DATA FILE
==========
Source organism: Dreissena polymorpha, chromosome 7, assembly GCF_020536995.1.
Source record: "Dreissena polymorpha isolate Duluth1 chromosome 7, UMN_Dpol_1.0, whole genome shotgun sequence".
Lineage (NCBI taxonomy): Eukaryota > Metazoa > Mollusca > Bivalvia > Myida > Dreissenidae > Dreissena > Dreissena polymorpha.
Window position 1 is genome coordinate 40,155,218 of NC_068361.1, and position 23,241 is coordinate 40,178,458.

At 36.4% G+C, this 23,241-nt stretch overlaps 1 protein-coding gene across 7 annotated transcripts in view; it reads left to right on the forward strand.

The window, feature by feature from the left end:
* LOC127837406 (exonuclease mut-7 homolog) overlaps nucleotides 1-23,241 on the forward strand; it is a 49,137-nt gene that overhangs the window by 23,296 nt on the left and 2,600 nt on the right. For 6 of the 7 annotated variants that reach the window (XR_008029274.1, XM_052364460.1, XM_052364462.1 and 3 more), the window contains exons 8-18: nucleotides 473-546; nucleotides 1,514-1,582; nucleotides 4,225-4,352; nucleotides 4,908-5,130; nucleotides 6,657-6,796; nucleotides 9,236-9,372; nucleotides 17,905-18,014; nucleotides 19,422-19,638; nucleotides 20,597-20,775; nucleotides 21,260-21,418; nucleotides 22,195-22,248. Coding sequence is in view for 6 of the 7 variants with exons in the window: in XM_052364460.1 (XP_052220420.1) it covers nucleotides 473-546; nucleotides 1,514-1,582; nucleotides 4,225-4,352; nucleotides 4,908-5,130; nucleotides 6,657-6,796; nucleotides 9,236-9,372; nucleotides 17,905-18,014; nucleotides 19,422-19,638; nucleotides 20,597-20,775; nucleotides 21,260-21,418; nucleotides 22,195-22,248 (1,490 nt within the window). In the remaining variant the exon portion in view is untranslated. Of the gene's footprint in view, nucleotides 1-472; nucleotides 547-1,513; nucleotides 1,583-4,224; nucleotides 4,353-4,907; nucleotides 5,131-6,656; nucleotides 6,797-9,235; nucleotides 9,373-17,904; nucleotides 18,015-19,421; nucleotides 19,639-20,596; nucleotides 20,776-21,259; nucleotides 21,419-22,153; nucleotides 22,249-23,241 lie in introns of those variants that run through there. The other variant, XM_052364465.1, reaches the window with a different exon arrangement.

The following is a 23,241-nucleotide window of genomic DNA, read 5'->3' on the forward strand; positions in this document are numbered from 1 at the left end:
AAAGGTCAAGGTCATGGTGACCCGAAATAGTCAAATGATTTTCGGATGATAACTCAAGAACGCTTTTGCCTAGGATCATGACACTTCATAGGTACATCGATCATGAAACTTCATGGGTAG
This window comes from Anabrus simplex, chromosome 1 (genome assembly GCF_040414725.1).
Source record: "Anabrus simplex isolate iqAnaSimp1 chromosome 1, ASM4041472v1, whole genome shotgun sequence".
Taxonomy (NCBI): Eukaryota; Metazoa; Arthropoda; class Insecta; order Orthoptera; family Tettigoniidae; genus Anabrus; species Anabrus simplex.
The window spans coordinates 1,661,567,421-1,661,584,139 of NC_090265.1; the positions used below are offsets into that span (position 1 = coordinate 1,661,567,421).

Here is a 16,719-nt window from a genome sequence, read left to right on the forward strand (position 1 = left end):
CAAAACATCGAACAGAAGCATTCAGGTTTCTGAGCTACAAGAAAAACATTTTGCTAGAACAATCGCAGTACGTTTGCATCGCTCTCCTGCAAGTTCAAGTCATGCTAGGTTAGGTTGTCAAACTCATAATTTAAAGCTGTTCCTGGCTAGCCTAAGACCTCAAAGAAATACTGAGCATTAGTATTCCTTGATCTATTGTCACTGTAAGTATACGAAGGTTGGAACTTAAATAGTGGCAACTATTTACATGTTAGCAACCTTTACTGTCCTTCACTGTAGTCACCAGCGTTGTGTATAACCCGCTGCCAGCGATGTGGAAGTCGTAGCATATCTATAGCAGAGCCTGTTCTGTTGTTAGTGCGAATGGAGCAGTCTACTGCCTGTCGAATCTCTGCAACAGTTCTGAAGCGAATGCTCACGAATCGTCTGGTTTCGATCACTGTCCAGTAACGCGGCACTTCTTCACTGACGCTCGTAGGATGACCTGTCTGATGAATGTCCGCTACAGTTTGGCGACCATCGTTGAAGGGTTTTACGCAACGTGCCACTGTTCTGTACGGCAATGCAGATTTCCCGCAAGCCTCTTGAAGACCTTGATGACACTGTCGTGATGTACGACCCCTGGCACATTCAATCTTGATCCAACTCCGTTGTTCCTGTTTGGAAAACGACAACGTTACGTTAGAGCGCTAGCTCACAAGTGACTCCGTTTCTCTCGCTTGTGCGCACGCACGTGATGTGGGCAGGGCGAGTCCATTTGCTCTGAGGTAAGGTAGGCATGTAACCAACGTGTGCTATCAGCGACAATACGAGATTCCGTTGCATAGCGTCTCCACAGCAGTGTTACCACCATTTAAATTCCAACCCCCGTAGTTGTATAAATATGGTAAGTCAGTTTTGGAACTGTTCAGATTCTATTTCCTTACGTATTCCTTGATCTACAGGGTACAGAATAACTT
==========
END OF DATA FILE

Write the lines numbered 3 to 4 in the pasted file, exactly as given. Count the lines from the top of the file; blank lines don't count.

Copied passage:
Lineage (NCBI taxonomy): Eukaryota > Metazoa > Mollusca > Bivalvia > Myida > Dreissenidae > Dreissena > Dreissena polymorpha.
Window position 1 is genome coordinate 40,155,218 of NC_068361.1, and position 23,241 is coordinate 40,178,458.